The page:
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IO::Select and alarm()

by Maddingue (Sexton)
on Mar 19, 2009 at 14:40 UTC ( #751738=perlquestion: print w/replies, xml ) Need Help??
Maddingue has asked for the wisdom of the Perl Monks concerning the following question:

Hello fellow monks, I am writing a program built around a loop on a IO::Select object. So far so good. Now I need to throw in a task that must be regularly executed. So I thought setting it as a SIGALRM handler. Sounds simple:
use strict; use warnings; use IO::Select; use IO::Socket; use POSIX qw< :signal_h >; my $port = 6681; my $listen = IO::Socket::INET->new( Proto => "tcp", LocalPort => $port, Listen => 10, Timeout => 10, ) or die "Can't bind socket to port $port: $!"; my $select = IO::Select->new($listen); print STDERR "listing on port $port\n"; my $alarm_handler = sub { print STDERR "! alarm handler\n"; alarm(2); }; my $sigset = POSIX::SigSet->new(SIGALRM); my $sa_alarm = POSIX::SigAction->new($alarm_handler, $sigset, SA_RESTA +RT); sigaction(SIGALRM, $sa_alarm); #$SIG{ALRM} = $alarm_handler; alarm(2); while (my @ready = $select->can_read) { for my $fh (@ready) { if ($fh == $listen) { my $sock = $listen->accept; $select->add($sock); } else { # ... } } }
Execpt that when running this program, it outputs:
$ perl listing on port 6681 ! alarm handler
and exits after the first SIGALRM. What is the obvious thing I'm missing to make the while restart (apart from nesting it in a while(1) { .. } loop)?

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Re: IO::Select and alarm()
by ikegami (Pope) on Mar 19, 2009 at 14:48 UTC
    use Errno qw( EINTR ); for (;;) { my @ready = $select->can_read() or do { next if $! == EINTR; last; }; for my $fh (@ready) { ... } }


    Note that die("select: $!\n"); would be more appropriate than last, but I preserved the behaviour of the OP.

      Thank you, it works.

      Now I feel stupid because I should have remembered this :)

        There's a difference between can_read and select. can_read returns immediately when the object has no file handles, but I assumed it sleeps indefinitely like select in that situation.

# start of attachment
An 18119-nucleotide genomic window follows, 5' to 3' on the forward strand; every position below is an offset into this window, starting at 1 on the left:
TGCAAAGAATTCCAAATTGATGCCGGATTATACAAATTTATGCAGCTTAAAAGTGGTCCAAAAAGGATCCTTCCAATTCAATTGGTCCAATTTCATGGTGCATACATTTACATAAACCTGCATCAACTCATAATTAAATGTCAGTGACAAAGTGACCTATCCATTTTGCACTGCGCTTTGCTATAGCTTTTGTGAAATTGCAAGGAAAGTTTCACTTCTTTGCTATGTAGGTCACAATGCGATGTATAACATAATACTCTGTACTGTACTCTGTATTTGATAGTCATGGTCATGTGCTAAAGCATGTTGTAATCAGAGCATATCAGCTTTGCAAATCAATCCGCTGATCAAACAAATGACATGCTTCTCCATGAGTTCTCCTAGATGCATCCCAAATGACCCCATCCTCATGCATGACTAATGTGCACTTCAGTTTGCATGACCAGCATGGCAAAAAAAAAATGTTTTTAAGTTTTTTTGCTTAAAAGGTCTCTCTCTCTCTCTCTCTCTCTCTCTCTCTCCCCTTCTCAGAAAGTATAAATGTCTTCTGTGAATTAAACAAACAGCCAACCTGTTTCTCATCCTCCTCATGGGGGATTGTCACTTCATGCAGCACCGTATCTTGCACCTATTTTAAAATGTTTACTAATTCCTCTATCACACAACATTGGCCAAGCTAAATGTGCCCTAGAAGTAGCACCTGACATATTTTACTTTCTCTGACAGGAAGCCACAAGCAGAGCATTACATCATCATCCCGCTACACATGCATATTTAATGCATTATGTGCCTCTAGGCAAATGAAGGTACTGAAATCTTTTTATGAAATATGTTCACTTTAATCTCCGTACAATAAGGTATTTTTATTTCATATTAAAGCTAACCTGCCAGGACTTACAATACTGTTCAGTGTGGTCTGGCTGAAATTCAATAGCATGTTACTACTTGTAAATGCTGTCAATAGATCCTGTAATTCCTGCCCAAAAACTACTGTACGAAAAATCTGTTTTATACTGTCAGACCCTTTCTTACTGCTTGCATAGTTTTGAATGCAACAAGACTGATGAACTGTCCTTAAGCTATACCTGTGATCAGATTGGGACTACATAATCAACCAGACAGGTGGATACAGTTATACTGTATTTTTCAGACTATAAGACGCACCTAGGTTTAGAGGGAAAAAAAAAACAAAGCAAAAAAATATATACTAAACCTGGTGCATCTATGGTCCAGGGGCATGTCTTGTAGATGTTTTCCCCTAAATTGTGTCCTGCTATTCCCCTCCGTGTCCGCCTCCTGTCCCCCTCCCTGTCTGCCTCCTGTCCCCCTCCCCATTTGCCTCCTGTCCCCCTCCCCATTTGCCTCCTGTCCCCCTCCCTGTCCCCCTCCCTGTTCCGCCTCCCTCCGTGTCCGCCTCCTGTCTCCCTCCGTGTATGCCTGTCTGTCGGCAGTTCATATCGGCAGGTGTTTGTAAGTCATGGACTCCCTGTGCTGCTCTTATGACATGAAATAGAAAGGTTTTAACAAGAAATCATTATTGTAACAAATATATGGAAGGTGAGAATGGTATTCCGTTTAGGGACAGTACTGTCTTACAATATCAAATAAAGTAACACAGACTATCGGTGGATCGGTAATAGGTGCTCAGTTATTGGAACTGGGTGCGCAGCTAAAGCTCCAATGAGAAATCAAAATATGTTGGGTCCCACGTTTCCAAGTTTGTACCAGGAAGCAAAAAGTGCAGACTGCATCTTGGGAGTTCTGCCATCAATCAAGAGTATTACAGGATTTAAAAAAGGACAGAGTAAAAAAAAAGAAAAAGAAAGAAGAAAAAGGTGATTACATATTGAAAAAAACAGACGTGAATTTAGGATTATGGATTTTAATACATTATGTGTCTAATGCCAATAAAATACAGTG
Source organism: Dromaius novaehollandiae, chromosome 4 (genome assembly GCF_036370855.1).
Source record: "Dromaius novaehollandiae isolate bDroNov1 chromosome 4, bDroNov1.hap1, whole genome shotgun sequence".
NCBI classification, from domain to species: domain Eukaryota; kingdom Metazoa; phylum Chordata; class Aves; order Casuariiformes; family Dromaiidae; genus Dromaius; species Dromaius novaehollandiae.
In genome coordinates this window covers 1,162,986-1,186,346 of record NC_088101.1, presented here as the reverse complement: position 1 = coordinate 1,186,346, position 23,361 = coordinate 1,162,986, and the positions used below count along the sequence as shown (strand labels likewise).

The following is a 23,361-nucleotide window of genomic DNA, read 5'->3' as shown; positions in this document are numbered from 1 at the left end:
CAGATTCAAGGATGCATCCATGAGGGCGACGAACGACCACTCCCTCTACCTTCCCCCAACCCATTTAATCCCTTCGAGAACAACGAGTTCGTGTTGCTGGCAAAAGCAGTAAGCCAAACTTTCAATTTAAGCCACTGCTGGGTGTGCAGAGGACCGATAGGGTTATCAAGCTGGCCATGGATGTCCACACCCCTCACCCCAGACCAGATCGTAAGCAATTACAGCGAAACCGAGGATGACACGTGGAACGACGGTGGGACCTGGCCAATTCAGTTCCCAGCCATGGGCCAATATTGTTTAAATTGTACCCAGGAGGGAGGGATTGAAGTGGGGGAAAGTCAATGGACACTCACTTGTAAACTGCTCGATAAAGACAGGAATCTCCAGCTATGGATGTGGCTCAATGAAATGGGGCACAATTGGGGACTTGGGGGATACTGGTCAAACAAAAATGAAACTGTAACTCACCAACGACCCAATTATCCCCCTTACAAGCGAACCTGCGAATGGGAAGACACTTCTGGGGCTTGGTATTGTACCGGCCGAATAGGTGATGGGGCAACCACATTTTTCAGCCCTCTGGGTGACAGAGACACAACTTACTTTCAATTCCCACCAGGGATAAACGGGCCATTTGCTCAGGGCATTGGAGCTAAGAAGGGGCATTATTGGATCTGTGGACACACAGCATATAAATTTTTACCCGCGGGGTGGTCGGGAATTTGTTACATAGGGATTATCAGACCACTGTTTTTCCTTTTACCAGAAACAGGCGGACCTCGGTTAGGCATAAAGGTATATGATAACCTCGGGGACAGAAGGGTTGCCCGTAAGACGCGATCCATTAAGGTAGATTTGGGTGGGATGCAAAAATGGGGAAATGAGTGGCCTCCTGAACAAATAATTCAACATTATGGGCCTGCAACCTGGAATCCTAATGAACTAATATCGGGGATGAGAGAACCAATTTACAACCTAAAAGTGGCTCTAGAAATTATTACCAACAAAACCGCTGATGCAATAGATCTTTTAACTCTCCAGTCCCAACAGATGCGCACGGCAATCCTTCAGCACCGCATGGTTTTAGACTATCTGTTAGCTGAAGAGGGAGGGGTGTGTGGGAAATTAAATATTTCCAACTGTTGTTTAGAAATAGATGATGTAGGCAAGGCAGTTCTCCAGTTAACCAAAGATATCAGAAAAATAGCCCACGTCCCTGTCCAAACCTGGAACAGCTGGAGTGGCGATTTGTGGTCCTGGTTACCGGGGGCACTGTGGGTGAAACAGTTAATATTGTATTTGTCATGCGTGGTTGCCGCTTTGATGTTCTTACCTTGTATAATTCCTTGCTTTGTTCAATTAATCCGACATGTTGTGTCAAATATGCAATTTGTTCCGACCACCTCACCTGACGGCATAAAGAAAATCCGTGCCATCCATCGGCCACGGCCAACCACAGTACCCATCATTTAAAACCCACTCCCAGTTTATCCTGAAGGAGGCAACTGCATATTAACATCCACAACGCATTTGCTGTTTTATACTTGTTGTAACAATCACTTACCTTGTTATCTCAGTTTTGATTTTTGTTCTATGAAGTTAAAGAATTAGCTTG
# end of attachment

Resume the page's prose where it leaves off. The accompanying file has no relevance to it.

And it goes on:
That means there's a bug in my earlier version. The OP's code is equivalent to

        use Errno qw( EINTR ); while ($select->count()) { my @ready = $select->can_read() or do { next if $! == EINTR; last; # Should be die("select: $!\n"); }; for my $fh (@ready) { ... } }

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[Corion]: But yes, "who started this process" is interesting information :)
[tye]: no, I really believe that "login user" was added as a fundamental bit of info about each process in order to enhance the usefulness of auditing
[Corion]: Ah - if that information is saved in a file, then you could theoretically spam that file and confuse getlogin(). So, don't use it for authentication :)
[tye]: that is what getlogin() certainly *used* to do. I don't believe that is what it certainly should do.
[davido]: /var/run/utmp is 664 i think.
[tye]: Note that my "man getlogin" says that it uses stdin when it should use /dev/tty (calling a glibc bug). But that does not appear to be the case when I test it. But maybe Perl's getlogin() is not using glibc's getlogin().
[oiskuu]: well, run a strace and see what the getlogin does for you.... As I said. SELinux probably has those security labels. But not regular linux.
[tye]: for example, read https://unix. questions/146138/ loginuid-should-be -allowed-to-change -or-not-mutable-or -not
[tye]: I'm not using SELinux and it certainly appears to disagree with you. shrug
[tye]: Since you brought up /proc, oiskuu, I didn't see you respond to my suggestion of 'loginuid'. Does your /proc not have such?

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